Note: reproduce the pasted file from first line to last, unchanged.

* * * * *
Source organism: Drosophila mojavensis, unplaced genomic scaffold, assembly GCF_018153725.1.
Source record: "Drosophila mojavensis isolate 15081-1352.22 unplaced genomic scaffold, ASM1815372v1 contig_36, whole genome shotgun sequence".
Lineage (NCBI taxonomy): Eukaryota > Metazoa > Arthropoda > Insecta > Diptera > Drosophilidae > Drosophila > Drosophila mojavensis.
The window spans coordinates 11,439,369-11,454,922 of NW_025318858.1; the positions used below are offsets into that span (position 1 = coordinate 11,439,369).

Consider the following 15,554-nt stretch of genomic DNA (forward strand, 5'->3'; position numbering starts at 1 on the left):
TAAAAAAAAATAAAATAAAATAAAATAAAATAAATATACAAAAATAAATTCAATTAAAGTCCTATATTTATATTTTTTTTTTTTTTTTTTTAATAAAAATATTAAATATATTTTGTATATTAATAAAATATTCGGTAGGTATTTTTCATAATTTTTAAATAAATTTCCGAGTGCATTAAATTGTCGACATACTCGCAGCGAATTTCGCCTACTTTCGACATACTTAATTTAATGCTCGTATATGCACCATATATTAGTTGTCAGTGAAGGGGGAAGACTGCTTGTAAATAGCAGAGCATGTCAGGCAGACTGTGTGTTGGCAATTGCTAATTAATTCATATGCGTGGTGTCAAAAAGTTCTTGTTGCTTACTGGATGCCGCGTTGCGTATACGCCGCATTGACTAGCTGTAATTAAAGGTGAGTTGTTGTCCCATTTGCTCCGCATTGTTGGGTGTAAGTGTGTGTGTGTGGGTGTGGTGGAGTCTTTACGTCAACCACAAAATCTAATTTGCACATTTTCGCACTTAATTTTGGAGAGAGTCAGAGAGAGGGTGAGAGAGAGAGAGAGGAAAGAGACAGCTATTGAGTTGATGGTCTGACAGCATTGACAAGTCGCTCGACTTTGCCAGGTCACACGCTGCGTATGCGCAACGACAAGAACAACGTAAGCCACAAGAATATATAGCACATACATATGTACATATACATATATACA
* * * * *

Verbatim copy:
Source organism: Drosophila mojavensis, unplaced genomic scaffold, assembly GCF_018153725.1.
Source record: "Drosophila mojavensis isolate 15081-1352.22 unplaced genomic scaffold, ASM1815372v1 contig_36, whole genome shotgun sequence".
Lineage (NCBI taxonomy): Eukaryota > Metazoa > Arthropoda > Insecta > Diptera > Drosophilidae > Drosophila > Drosophila mojavensis.
The window spans coordinates 11,439,369-11,454,922 of NW_025318858.1; the positions used below are offsets into that span (position 1 = coordinate 11,439,369).

Consider the following 15,554-nt stretch of genomic DNA (forward strand, 5'->3'; position numbering starts at 1 on the left):
TAAAAAAAAATAAAATAAAATAAAATAAAATAAATATACAAAAATAAATTCAATTAAAGTCCTATATTTATATTTTTTTTTTTTTTTTTTTAATAAAAATATTAAATATATTTTGTATATTAATAAAATATTCGGTAGGTATTTTTCATAATTTTTAAATAAATTTCCGAGTGCATTAAATTGTCGACATACTCGCAGCGAATTTCGCCTACTTTCGACATACTTAATTTAATGCTCGTATATGCACCATATATTAGTTGTCAGTGAAGGGGGAAGACTGCTTGTAAATAGCAGAGCATGTCAGGCAGACTGTGTGTTGGCAATTGCTAATTAATTCATATGCGTGGTGTCAAAAAGTTCTTGTTGCTTACTGGATGCCGCGTTGCGTATACGCCGCATTGACTAGCTGTAATTAAAGGTGAGTTGTTGTCCCATTTGCTCCGCATTGTTGGGTGTAAGTGTGTGTGTGTGGGTGTGGTGGAGTCTTTACGTCAACCACAAAATCTAATTTGCACATTTTCGCACTTAATTTTGGAGAGAGTCAGAGAGAGGGTGAGAGAGAGAGAGAGGAAAGAGACAGCTATTGAGTTGATGGTCTGACAGCATTGACAAGTCGCTCGACTTTGCCAGGTCACACGCTGCGTATGCGCAACGACAAGAACAACGTAAGCCACAAGAATATATAGCACATACATATGTACATATACATATATACA